Player B – 7 seasons topping out at 1.217 in ’94

      Player A is Bagwell. Player B is Frank Thomas. Their numbers are extremely similar. Is the only reason Thomas gets the benefit of the doubt because he was one of the few to want to be tested?

      • thefalcon123 - Dec 14, 2011 at 10:45 AM

        Or how about this guy?
        .784 career OPS that suddenly balloons into a 1.064 OPS in 1994? Where is the Paul O’neill hate?

    • Francisco (FC) - Dec 14, 2011 at 11:12 AM

      I was going to post a reply as well, but the fine posters above me have blown you out of the water, it’s just not worth it.

    • stex52 - Dec 14, 2011 at 11:22 AM

      Bad science anyway. Is there a statistical correlation that says what PED’s should do? I don’t think so. Post is nonsense.

    • paperlions - Dec 14, 2011 at 11:37 AM

      My question is….where is all the talk about the fact that MLB introduced a new ball toward the end of the 1993 season, which had a springer core and a synthetic wind. Synthetics absorb less water from the air, making the ball lighter.

      1994 was the first “full” season of this ball being used, and it is the point where HRs per game jumped dramatically. Either the ball had a huge effect on production or every player in MLB decided to roid up during the ’93-’94 off-season.

      • tuftsb - Dec 14, 2011 at 12:29 PM

        Check out how many players were on a pace to hit 50 HR’s in 1994:

        Matt Williams (43)
        Ken Griffey (40)
        Jeff Bagwell (39)
        Frank Thomas (38)
        Barry Bonds (37)
        Albert Belle (36)
        Fred McGriff (34)

  18. PanchoHerreraFanClub - Dec 14, 2011 at 11:01 AM

    Braun is innocent even with a bad test, but Bagwell is no-no because he looked like a PED user in an era of users. What is wrong with this picture?

    • koufaxmitzvah - Dec 14, 2011 at 11:15 AM

      Braun is innocent until proven guilty. His case has not run its due course. Information was leaked and hence the controversy.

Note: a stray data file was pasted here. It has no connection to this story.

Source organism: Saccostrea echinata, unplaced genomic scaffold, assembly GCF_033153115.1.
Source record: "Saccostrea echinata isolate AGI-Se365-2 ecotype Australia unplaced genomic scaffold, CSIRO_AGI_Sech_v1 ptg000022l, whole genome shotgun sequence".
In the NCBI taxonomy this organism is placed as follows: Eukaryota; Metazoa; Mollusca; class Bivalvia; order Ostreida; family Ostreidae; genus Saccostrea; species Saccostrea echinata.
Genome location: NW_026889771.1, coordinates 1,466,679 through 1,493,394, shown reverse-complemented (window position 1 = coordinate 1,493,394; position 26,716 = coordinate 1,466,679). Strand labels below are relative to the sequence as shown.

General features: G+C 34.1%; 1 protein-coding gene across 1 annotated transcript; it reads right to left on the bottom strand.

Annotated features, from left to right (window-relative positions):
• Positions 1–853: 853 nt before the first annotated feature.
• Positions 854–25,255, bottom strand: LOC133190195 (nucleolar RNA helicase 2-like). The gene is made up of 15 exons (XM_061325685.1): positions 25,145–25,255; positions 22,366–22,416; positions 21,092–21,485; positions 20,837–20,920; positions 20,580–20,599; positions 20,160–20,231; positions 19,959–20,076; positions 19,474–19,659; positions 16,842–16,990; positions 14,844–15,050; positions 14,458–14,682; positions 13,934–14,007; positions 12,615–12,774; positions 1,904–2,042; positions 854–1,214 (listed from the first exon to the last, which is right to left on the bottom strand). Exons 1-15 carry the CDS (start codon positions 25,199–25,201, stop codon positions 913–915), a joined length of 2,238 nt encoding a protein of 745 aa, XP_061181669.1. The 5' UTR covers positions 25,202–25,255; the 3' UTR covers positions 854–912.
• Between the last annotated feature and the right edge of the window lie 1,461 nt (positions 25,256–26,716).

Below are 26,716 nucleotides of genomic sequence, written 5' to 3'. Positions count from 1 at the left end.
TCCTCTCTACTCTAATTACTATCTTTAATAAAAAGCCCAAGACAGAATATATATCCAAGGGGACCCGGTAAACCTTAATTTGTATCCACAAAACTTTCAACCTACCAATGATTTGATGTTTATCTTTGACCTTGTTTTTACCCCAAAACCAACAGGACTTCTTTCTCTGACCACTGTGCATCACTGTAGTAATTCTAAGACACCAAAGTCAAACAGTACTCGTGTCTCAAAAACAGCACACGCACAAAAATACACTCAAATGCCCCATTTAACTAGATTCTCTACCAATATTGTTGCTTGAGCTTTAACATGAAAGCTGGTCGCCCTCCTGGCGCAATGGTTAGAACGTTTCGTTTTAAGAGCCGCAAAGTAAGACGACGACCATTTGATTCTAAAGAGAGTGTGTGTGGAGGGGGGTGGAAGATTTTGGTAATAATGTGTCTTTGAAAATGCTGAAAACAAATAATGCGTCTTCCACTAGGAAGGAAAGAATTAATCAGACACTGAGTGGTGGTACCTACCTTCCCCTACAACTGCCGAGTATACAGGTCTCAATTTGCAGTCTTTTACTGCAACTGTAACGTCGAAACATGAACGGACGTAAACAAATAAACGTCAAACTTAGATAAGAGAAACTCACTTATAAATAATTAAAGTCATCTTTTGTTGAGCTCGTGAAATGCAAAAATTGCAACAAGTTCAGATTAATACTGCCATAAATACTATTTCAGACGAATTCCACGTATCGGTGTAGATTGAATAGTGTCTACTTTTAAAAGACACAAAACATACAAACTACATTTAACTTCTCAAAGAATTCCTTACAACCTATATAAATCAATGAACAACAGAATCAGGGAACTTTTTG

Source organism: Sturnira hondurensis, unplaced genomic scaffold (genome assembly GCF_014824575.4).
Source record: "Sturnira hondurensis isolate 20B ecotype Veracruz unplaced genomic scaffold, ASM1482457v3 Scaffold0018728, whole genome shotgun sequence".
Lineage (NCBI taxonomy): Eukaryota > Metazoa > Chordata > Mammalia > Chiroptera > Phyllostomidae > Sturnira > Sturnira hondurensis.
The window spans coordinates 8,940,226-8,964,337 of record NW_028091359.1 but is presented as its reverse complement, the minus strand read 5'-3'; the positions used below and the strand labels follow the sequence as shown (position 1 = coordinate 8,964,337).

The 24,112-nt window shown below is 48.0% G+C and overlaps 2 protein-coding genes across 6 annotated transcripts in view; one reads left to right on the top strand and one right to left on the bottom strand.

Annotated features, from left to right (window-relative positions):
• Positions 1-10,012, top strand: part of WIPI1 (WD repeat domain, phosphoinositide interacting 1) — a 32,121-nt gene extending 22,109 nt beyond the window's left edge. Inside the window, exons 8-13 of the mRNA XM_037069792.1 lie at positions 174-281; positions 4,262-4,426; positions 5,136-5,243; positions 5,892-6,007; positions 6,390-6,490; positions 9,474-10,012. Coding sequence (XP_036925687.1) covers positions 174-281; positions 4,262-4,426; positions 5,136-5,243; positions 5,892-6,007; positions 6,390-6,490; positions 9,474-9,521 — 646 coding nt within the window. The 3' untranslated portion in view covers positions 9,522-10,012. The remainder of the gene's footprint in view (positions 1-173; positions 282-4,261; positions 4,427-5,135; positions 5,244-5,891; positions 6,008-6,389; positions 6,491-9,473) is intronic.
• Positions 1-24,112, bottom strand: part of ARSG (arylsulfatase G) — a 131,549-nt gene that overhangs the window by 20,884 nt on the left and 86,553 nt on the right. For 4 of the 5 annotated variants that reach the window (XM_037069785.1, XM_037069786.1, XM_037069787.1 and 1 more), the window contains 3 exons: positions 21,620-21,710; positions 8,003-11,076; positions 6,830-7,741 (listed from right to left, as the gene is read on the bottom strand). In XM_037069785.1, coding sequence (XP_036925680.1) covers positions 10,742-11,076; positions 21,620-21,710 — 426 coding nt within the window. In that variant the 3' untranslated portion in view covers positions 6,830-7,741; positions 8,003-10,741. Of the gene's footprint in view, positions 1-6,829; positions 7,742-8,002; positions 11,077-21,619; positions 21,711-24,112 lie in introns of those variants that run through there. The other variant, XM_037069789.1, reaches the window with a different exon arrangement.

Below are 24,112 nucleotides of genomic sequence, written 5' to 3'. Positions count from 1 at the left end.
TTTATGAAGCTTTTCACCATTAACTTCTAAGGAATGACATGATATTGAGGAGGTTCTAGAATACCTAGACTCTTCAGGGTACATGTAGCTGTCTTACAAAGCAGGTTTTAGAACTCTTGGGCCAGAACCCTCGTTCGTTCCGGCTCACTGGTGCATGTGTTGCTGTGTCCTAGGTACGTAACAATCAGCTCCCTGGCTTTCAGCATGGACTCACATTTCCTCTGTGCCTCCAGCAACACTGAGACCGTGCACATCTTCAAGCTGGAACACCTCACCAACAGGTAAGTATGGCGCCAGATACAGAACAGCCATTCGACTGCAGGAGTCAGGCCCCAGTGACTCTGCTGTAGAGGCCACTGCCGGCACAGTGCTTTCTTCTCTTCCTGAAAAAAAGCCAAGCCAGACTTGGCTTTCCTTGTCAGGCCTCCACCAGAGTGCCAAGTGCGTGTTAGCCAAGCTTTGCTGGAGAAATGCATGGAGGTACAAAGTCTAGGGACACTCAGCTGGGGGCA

Bagwell is innocent until proven guilty. His Hall of Fame case is being dragged through the mud without any evidence. His body size and statistical accomplishments are, if anything, circumstantial.

      So, to answer your question, everything is wrong with this picture.

    • drunkenhooliganism - Dec 14, 2011 at 12:04 PM

      Seriously Pancho? It could be proven that Braun’s test was faulty and he was completely PED free and he could commit to hair and blood samples for the remainder of his career and there’s still no way he ever sniffs the HOF.

  19. rynev - Dec 14, 2011 at 11:22 AM

    I’m apparently late to the comments party here, but this article by The Common Man from last year that he has recently relinked on Twitter is the perfect response to these types of articles.

    http://www.platoonadvantage.com/2010/12/dan-graziano-no-for-this-writer.html

  20. Detroit Michael - Dec 14, 2011 at 11:57 AM

    Trying to look at the bright side, the writer notes his career OPS. This isn’t a neanderthal but someone who might change with the times, at least slowly. Bagwell wil be on the ballot a long time and he’ll look clean in comparison to some of the other guys who more clearly took steroids. Eventually, this guy may come around to vote Bagwell in.

  21. tuftsb - Dec 14, 2011 at 12:18 PM

    Jeff Jacobs logic – “I’ll know it when I see it. But I didn’t see it, but think it happened. So I think I saw it”.

  22. simon94022 - Dec 14, 2011 at 8:10 PM

    A Hall of Fame without Bagwell — and Bonds and Clemens — is a joke. If the writers are going to stay on this dead end road, then Hall of Fame debates aren’t worth wasting time on.